Communication is always the key, something which is sometimes seen as bad - hence the IT silo approach. I'm not sure about talking to managers about team skills , especially if it can be taken as criticism, I sometimes think employees , as against contractors/freelancers, are much more constrained - worries about pension, holidays, propects, appraisals, bonus etc. etc.
Whilst I might agree team/management skills can be easily defined and taught, learning and /or adopting them is another matter.
Good article. Interesting points. I've been at both extremes of the scale at large & small companies. Heck, I even went through the management change at a large company where the good manager was replaced with the demon manager from hell (who, by the way, when I quit, told me that if she ever had the chance to prevent my getting a job or could fire me in the future, she would, lovely person).
I don't know that I agree that things are getting worse & worse as far as management goes. My worst managers are in the past & most of my most recent managers are good people trying to do a good job. The thing is, just as I screw up occasionally on a database design or a process or a new query, my managers have made some seriously questionable decisions. As hard as it is to do, I've tried to take the attitude that they're trying to do as good a job as I am until and unless evidence to the contrary surfaces. That attitude has served me well because I've been able to develop more communication with my managers saying "Hey, I think you really balled up this call and here's why." Even if they don't agree with me, I can at least get their reasoning which, surprisingly, frequently makes sense.
As far as people being trained as managers... While Phil is right, no one is born to code or to manage, there are inherent predilictions that make people better at one job than another. I know that I stink at management but I'm at least capable as a coder. So I try to play to my strengths and avoid management. On the other hand, I've got a co-worker who's a great coder, but he's also a natural as a manager. Despite the fact that he's younger & less experienced than I am, I know I'm going to watch him climb the corporate ladder like a monkey. Not only am I OK with it, I'm encouraging & helping him because he's going to be the kind of manager all of us want to work for.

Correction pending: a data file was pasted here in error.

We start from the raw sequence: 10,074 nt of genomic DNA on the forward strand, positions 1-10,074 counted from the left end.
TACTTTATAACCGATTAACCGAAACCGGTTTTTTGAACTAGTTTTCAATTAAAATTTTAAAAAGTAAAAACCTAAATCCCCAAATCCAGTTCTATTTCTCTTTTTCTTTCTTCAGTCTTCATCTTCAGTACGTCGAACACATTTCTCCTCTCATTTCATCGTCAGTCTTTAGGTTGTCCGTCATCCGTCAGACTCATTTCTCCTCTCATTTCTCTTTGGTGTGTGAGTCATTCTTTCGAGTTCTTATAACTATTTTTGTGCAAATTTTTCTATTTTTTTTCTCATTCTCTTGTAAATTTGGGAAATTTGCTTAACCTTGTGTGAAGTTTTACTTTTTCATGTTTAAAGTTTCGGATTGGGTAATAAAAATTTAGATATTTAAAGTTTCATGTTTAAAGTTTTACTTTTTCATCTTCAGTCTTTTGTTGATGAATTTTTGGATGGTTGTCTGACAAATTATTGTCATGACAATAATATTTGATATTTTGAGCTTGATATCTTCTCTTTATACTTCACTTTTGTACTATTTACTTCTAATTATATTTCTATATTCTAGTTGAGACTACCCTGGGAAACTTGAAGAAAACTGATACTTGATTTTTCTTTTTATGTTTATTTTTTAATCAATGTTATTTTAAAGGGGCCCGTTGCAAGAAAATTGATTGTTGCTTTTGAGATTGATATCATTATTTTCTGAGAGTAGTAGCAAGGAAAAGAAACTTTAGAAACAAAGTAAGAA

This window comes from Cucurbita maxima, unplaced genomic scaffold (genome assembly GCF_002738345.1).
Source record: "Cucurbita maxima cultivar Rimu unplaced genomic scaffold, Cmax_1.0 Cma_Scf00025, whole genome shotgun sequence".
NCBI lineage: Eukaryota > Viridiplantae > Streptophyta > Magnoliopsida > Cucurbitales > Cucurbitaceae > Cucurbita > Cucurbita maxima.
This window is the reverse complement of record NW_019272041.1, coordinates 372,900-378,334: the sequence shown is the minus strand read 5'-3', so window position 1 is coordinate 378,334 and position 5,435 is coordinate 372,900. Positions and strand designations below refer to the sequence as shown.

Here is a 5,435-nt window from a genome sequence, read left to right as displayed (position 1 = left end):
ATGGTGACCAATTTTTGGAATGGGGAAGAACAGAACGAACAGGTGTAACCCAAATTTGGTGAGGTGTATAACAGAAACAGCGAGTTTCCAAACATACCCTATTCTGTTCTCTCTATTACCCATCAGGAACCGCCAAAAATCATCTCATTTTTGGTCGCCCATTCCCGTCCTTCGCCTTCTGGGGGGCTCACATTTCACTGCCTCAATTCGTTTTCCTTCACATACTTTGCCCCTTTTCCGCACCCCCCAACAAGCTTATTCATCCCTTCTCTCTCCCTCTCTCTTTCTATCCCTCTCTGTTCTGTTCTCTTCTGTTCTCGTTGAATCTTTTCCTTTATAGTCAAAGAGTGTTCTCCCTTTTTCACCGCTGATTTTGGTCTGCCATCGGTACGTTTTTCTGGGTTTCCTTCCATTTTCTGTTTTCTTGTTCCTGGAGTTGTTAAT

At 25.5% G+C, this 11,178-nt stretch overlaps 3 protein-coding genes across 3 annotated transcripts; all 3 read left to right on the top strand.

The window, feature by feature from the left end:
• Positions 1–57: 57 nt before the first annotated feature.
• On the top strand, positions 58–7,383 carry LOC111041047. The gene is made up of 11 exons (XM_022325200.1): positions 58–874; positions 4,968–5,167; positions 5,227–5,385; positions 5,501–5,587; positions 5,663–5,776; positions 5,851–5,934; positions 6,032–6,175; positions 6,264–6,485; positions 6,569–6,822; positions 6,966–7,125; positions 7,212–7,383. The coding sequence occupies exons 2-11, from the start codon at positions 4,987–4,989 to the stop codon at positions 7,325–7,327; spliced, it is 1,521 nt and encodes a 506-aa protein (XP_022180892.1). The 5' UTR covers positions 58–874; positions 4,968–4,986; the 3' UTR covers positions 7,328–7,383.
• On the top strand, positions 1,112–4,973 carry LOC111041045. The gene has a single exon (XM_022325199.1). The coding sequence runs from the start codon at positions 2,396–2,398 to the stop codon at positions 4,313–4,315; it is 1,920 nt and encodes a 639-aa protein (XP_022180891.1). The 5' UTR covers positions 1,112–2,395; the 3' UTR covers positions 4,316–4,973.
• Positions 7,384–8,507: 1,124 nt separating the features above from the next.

It's not easy to be a good manager OR a good employee, both take experience and feedback. The most effective feedback comes from a mentor if you can find one, someone that will give it to you straight and that you know you don't have to filter what they are telling you. Experience, well, it's painful for the learner and the learnee:-)
A great article. There is quite a lot in it that I recognised & which ultimately led to me stepping down from a management post to going back and being a techie.
I simply couldn't put up with the management bs whilst trying to look after the welfare of my team. The last straw came for me when my manager found out that I had encouraged a staff member to resign and go back to university. The member of staff was clearly unhappy in her job and although we tried a few things it was pretty clear that she was in the wrong career and was very unhappy to boot. The two of us sat down together and talked things out with the result that I encouraged her to go back to university and go down a different career path. She graduated with honours from her masters programme and is very happy in her new position. We meet frequently for lunch and she is like a different person now.
When my management team found out boy did I get a right rollocking from then as they viewed the staff member to be one of their most valuable. So ultimately her happiness ment nothing to them and only productivity counted (even though she went about her work with little enthusiasm or cheer).
Since I've been back as a techie I've experienced both good & bad management, but now I concentrate on the job & when bad management comes my way I know enough to manipulate the situation and work arround the problem.